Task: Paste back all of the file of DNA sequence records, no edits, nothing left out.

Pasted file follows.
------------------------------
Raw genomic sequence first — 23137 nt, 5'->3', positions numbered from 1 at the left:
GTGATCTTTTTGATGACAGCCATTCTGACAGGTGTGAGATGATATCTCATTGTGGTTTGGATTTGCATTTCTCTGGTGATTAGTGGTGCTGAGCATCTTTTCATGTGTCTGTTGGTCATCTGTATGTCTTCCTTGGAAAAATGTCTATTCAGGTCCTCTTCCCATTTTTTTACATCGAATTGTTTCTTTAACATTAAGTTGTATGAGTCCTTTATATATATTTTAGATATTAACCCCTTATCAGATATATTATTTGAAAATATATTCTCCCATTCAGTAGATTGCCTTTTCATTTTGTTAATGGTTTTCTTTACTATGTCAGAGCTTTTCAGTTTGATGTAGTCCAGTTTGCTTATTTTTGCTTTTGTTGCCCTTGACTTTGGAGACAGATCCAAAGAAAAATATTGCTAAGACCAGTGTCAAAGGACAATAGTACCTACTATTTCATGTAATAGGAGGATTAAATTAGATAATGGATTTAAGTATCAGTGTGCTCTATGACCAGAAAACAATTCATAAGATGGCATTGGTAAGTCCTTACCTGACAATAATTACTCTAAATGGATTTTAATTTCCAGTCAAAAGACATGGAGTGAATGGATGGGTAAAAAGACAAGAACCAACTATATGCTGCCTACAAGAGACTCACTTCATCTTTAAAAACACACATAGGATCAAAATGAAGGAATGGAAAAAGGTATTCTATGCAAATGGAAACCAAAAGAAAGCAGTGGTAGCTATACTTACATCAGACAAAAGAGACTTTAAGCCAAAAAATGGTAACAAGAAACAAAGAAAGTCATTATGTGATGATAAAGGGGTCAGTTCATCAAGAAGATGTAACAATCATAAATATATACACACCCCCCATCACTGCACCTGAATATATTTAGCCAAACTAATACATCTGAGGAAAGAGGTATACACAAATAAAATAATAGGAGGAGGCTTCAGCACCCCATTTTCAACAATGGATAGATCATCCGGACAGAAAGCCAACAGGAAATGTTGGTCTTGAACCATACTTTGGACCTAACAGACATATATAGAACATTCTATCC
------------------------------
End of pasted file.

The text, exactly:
Raw genomic sequence first — 23137 nt, 5'->3', positions numbered from 1 at the left:
GTGATCTTTTTGATGACAGCCATTCTGACAGGTGTGAGATGATATCTCATTGTGGTTTGGATTTGCATTTCTCTGGTGATTAGTGGTGCTGAGCATCTTTTCATGTGTCTGTTGGTCATCTGTATGTCTTCCTTGGAAAAATGTCTATTCAGGTCCTCTTCCCATTTTTTTACATCGAATTGTTTCTTTAACATTAAGTTGTATGAGTCCTTTATATATATTTTAGATATTAACCCCTTATCAGATATATTATTTGAAAATATATTCTCCCATTCAGTAGATTGCCTTTTCATTTTGTTAATGGTTTTCTTTACTATGTCAGAGCTTTTCAGTTTGATGTAGTCCAGTTTGCTTATTTTTGCTTTTGTTGCCCTTGACTTTGGAGACAGATCCAAAGAAAAATATTGCTAAGACCAGTGTCAAAGGACAATAGTACCTACTATTTCATGTAATAGGAGGATTAAATTAGATAATGGATTTAAGTATCAGTGTGCTCTATGACCAGAAAACAATTCATAAGATGGCATTGGTAAGTCCTTACCTGACAATAATTACTCTAAATGGATTTTAATTTCCAGTCAAAAGACATGGAGTGAATGGATGGGTAAAAAGACAAGAACCAACTATATGCTGCCTACAAGAGACTCACTTCATCTTTAAAAACACACATAGGATCAAAATGAAGGAATGGAAAAAGGTATTCTATGCAAATGGAAACCAAAAGAAAGCAGTGGTAGCTATACTTACATCAGACAAAAGAGACTTTAAGCCAAAAAATGGTAACAAGAAACAAAGAAAGTCATTATGTGATGATAAAGGGGTCAGTTCATCAAGAAGATGTAACAATCATAAATATATACACACCCCCCATCACTGCACCTGAATATATTTAGCCAAACTAATACATCTGAGGAAAGAGGTATACACAAATAAAATAATAGGAGGAGGCTTCAGCACCCCATTTTCAACAATGGATAGATCATCCGGACAGAAAGCCAACAGGAAATGTTGGTCTTGAACCATACTTTGGACCTAACAGACATATATAGAACATTCTATCC